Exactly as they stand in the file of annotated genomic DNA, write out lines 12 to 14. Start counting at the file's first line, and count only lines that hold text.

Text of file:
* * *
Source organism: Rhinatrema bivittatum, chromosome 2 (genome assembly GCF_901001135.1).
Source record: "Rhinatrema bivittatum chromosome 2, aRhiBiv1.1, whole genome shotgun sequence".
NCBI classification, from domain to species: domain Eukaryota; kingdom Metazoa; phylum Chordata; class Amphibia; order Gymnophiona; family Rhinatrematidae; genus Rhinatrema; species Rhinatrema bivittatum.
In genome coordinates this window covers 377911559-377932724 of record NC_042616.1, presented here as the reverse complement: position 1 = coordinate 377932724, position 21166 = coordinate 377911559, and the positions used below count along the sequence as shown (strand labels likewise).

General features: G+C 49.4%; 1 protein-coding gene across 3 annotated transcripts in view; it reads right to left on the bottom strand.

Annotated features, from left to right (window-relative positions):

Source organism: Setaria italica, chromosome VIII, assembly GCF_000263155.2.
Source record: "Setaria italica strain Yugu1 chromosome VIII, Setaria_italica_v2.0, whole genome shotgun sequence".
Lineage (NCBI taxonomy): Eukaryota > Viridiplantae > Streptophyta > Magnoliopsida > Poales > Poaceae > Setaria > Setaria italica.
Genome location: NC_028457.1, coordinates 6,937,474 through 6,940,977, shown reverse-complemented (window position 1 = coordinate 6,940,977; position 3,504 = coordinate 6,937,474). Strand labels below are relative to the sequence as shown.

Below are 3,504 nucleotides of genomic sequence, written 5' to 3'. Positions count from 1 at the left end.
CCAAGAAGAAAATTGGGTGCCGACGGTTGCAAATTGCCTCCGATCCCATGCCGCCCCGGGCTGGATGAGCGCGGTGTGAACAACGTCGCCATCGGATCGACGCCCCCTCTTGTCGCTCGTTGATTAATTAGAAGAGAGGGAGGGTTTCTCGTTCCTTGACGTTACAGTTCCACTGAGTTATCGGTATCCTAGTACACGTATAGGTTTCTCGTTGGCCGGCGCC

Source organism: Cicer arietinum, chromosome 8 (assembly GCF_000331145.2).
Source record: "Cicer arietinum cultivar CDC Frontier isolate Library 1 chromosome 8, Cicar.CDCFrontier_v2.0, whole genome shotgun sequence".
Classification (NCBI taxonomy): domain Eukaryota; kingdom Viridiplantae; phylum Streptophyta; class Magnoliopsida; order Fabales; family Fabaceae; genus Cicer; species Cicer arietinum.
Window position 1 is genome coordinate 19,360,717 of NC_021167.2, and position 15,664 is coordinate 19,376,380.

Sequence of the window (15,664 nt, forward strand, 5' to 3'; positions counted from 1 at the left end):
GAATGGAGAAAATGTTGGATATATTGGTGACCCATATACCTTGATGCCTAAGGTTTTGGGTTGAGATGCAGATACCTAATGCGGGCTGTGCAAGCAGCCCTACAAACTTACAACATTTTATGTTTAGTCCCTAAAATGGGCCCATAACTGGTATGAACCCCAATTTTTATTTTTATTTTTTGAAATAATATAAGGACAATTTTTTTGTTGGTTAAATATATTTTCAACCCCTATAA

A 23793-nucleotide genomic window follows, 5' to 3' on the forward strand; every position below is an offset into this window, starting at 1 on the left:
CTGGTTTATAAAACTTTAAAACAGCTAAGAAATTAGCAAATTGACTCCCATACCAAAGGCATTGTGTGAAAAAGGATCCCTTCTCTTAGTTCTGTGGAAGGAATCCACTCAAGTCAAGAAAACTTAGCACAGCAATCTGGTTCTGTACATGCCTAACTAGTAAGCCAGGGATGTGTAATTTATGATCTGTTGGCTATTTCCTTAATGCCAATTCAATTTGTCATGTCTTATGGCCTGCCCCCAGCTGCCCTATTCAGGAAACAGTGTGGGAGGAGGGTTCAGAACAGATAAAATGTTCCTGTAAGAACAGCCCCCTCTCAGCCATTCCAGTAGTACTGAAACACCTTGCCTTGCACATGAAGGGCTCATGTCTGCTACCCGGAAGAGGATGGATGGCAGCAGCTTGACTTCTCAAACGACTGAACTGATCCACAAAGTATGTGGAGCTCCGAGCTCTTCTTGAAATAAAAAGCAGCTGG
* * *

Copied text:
CCAAGAAGAAAATTGGGTGCCGACGGTTGCAAATTGCCTCCGATCCCATGCCGCCCCGGGCTGGATGAGCGCGGTGTGAACAACGTCGCCATCGGATCGACGCCCCCTCTTGTCGCTCGTTGATTAATTAGAAGAGAGGGAGGGTTTCTCGTTCCTTGACGTTACAGTTCCACTGAGTTATCGGTATCCTAGTACACGTATAGGTTTCTCGTTGGCCGGCGCC

Source organism: Cicer arietinum, chromosome 8 (assembly GCF_000331145.2).
Source record: "Cicer arietinum cultivar CDC Frontier isolate Library 1 chromosome 8, Cicar.CDCFrontier_v2.0, whole genome shotgun sequence".